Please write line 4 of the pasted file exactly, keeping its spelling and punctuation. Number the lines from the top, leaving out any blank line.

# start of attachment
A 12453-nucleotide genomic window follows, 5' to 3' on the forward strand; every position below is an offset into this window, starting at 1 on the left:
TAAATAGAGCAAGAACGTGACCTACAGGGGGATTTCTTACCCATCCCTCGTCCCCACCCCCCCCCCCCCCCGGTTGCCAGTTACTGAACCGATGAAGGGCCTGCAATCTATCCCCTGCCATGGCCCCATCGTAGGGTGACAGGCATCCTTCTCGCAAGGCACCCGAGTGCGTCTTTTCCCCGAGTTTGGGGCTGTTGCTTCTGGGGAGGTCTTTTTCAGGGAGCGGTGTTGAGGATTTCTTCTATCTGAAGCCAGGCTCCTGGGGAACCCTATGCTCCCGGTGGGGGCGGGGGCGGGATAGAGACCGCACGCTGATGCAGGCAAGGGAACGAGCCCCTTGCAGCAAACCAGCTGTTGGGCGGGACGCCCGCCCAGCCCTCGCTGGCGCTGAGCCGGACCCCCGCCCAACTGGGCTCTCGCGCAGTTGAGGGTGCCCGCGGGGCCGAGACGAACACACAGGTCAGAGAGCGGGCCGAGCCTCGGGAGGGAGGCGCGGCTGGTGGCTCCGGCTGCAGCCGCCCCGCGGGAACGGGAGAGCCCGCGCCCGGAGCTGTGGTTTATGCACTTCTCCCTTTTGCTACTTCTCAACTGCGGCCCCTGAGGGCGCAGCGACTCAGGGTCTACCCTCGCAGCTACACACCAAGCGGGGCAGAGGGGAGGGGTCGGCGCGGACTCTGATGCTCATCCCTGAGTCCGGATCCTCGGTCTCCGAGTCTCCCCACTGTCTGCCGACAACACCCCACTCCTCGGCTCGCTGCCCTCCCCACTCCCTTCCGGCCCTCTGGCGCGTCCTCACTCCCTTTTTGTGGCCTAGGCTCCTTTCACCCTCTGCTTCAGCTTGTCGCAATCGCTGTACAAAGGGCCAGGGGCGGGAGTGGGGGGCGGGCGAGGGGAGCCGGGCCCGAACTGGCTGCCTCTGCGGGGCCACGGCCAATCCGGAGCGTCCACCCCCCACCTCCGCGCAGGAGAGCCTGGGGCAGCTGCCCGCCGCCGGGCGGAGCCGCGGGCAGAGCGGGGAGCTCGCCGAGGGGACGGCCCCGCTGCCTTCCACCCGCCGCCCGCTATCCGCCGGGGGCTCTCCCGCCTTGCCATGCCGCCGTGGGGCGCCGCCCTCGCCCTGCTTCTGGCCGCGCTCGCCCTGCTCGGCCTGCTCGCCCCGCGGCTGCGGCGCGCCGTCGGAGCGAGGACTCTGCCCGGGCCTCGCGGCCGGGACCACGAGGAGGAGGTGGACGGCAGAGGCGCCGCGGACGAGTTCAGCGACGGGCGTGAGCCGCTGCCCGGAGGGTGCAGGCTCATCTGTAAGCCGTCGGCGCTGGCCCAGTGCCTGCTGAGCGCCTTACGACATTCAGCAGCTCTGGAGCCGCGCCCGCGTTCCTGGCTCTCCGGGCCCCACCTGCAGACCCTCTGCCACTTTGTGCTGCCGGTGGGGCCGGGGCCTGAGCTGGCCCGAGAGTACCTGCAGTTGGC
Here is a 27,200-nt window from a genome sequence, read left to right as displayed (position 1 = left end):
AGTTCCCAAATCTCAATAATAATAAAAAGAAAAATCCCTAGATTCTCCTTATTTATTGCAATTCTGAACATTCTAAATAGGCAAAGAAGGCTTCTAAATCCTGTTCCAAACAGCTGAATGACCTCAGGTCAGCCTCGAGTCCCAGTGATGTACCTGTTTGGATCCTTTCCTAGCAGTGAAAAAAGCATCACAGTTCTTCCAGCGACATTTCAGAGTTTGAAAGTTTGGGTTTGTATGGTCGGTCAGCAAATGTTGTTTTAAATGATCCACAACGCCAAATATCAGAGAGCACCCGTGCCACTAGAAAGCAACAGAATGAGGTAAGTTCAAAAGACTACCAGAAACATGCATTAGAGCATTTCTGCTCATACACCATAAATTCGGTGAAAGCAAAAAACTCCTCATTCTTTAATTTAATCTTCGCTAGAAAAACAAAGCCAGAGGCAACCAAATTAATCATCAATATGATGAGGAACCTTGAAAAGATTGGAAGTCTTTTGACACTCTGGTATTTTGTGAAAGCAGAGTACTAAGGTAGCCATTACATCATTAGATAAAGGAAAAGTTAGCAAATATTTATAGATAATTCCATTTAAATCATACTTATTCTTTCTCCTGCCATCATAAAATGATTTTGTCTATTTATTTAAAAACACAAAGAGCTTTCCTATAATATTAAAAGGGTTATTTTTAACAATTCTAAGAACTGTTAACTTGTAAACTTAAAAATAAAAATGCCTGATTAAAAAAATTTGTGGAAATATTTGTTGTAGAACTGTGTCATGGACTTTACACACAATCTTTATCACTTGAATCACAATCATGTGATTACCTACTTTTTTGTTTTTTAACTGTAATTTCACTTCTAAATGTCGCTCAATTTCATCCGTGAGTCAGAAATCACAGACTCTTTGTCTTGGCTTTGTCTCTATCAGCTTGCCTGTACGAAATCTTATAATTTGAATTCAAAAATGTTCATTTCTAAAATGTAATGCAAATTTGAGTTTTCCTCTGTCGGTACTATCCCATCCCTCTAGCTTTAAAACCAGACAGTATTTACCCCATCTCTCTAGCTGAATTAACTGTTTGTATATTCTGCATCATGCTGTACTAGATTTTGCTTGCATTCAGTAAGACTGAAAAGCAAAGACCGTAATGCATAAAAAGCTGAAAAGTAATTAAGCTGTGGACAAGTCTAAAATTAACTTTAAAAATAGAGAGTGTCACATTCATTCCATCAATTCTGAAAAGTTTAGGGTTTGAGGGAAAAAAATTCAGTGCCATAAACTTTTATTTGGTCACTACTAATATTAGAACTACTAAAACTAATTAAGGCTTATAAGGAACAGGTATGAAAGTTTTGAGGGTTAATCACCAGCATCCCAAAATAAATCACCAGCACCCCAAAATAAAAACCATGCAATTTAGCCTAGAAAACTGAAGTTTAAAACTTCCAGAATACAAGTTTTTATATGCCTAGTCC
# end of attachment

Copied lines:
AGTTCCCAAATCTCAATAATAATAAAAAGAAAAATCCCTAGATTCTCCTTATTTATTGCAATTCTGAACATTCTAAATAGGCAAAGAAGGCTTCTAAATCCTGTTCCAAACAGCTGAATGACCTCAGGTCAGCCTCGAGTCCCAGTGATGTACCTGTTTGGATCCTTTCCTAGCAGTGAAAAAAGCATCACAGTTCTTCCAGCGACATTTCAGAGTTTGAAAGTTTGGGTTTGTATGGTCGGTCAGCAAATGTTGTTTTAAATGATCCACAACGCCAAATATCAGAGAGCACCCGTGCCACTAGAAAGCAACAGAATGAGGTAAGTTCAAAAGACTACCAGAAACATGCATTAGAGCATTTCTGCTCATACACCATAAATTCGGTGAAAGCAAAAAACTCCTCATTCTTTAATTTAATCTTCGCTAGAAAAACAAAGCCAGAGGCAACCAAATTAATCATCAATATGATGAGGAACCTTGAAAAGATTGGAAGTCTTTTGACACTCTGGTATTTTGTGAAAGCAGAGTACTAAGGTAGCCATTACATCATTAGATAAAGGAAAAGTTAGCAAATATTTATAGATAATTCCATTTAAATCATACTTATTCTTTCTCCTGCCATCATAAAATGATTTTGTCTATTTATTTAAAAACACAAAGAGCTTTCCTATAATATTAAAAGGGTTATTTTTAACAATTCTAAGAACTGTTAACTTGTAAACTTAAAAATAAAAATGCCTGATTAAAAAAATTTGTGGAAATATTTGTTGTAGAACTGTGTCATGGACTTTACACACAATCTTTATCACTTGAATCACAATCATGTGATTACCTACTTTTTTGTTTTTTAACTGTAATTTCACTTCTAAATGTCGCTCAATTTCATCCGTGAGTCAGAAATCACAGACTCTTTGTCTTGGCTTTGTCTCTATCAGCTTGCCTGTACGAAATCTTATAATTTGAATTCAAAAATGTTCATTTCTAAAATGTAATGCAAATTTGAGTTTTCCTCTGTCGGTACTATCCCATCCCTCTAGCTTTAAAACCAGACAGTATTTACCCCATCTCTCTAGCTGAATTAACTGTTTGTATATTCTGCATCATGCTGTACTAGATTTTGCTTGCATTCAGTAAGACTGAAAAGCAAAGACCGTAATGCATAAAAAGCTGAAAAGTAATTAAGCTGTGGACAAGTCTAAAATTAACTTTAAAAATAGAGAGTGTCACATTCATTCCATCAATTCTGAAAAGTTTAGGGTTTGAGGGAAAAAAATTCAGTGCCATAAACTTTTATTTGGTCACTACTAATATTAGAACTACTAAAACTAATTAAGGCTTATAAGGAACAGGTATGAAAGTTTTGAGGGTTAATCACCAGCATCCCAAAATAAATCACCAGCACCCCAAAATAAAAACCATGCAATTTAGCCTAGAAAACTGAAGTTTAAAACTTCCAGAATACAAGTTTTTATATGCCTAGTCC